To gain proximity to young people interested in music and sport, Ricard has developed three long-term actions supported by a specific budget allowance. One is creation of the Paul Ricard car racing circuit, compatible with F1 international racing standards, and now the most modern and safe circuit in France. It hosted most of the major international car races, until a law was introduced preventing sports sponsorship by alcoholic drink brands. It was then sold but the name has been retained.
The second innovation is the Ricard Live Music Tour, providing the largest free music events in Europe, featuring famous rock stars. It has attracted more than 1 million people each year, and its name has become synonymous with quality music and concerts. The company has gained unique know-how in organising open concerts in the middle of major cities and synchronising sales events around them to maximise synergy. Each concert attracts a great deal of free publicity.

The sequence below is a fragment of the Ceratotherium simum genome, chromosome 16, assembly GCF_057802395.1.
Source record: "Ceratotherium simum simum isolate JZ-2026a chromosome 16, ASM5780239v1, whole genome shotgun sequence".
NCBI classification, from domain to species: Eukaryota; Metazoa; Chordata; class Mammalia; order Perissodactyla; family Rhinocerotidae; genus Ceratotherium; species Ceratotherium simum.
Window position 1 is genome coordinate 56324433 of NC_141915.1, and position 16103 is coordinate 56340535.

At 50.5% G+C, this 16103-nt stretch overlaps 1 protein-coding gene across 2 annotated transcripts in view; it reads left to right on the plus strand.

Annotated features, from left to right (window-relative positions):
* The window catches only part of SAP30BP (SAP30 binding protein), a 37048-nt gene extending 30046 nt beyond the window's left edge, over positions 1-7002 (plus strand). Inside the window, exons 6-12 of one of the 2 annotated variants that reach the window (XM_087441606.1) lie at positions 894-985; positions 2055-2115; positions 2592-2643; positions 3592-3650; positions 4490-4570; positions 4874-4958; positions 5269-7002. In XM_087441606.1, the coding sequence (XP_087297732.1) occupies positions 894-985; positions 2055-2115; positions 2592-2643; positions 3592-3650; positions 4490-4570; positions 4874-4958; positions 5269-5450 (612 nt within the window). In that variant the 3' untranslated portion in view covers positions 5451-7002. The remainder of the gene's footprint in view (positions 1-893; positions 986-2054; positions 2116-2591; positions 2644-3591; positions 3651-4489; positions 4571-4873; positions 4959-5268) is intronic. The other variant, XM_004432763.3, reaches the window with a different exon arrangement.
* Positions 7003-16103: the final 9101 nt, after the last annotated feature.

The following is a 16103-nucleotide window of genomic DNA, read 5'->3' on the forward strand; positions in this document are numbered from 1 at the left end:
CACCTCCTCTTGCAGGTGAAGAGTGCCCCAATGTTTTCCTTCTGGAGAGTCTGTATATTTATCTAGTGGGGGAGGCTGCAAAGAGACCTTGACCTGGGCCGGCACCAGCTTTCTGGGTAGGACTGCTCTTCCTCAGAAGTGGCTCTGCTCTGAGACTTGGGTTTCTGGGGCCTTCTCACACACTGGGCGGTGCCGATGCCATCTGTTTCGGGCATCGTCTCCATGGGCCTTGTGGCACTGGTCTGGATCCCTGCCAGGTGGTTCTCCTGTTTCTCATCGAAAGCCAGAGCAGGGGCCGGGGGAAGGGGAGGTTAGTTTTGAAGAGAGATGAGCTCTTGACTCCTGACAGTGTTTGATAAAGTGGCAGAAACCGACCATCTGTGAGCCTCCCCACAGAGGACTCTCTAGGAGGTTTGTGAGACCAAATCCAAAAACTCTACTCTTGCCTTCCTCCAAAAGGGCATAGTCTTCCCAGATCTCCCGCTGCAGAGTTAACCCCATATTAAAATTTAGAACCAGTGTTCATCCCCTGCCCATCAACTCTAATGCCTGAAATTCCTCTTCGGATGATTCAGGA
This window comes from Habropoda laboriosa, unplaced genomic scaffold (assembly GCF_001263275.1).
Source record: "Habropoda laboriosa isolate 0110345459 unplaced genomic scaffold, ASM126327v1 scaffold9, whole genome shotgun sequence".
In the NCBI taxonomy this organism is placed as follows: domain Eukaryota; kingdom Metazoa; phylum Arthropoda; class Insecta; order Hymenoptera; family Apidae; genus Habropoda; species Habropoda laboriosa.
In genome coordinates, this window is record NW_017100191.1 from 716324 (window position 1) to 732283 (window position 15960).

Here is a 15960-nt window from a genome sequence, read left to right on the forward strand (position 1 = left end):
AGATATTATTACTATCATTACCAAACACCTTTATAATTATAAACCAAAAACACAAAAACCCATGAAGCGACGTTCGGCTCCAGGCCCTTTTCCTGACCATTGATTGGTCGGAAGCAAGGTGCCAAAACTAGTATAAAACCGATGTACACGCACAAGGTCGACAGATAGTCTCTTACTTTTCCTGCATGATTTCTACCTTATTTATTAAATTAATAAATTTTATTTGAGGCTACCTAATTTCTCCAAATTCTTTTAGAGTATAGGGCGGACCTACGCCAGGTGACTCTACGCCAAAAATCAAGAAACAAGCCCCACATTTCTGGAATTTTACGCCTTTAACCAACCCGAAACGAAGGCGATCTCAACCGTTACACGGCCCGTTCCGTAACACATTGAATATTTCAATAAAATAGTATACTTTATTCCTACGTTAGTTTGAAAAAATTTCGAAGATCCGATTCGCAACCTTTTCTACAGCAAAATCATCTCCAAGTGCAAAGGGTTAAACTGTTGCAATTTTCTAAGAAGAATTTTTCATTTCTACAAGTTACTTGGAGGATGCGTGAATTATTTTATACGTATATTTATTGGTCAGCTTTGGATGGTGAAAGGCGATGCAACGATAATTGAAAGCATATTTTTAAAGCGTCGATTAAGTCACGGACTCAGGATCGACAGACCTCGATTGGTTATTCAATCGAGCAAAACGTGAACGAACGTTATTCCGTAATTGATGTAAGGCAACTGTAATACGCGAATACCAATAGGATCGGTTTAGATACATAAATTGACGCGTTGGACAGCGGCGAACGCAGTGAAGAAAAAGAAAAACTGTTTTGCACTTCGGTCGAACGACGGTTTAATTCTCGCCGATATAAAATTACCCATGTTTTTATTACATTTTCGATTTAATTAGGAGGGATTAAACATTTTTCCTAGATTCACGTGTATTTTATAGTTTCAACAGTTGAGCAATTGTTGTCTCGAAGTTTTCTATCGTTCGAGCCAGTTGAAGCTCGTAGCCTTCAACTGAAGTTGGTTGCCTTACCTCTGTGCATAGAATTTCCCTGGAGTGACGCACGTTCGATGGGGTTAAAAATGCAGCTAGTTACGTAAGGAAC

The third youth-oriented initiative is the organisation of 1,000 integration parties (for students just going up to university) and graduation parties each year. The targets for these are the top business and engineering schools, since their students will be the elite of tomorrow.
Of course, it is not possible to remain a popular brand without also maintaining a proximity to core consumers, existing heavy buyers and the engaged segment (see the segmentation scheme Figure below). Locally, at the micro level, pétanque contests are still sponsored by the brand in Provence (the birthplace of the brand) and elsewhere. In summer, a squadron of Ricard ‘fire girls’ runs onto major beaches and offers sunbathers free drinks. For image management purposes, each brand needs to decide which of its many PR activities should receive publicity.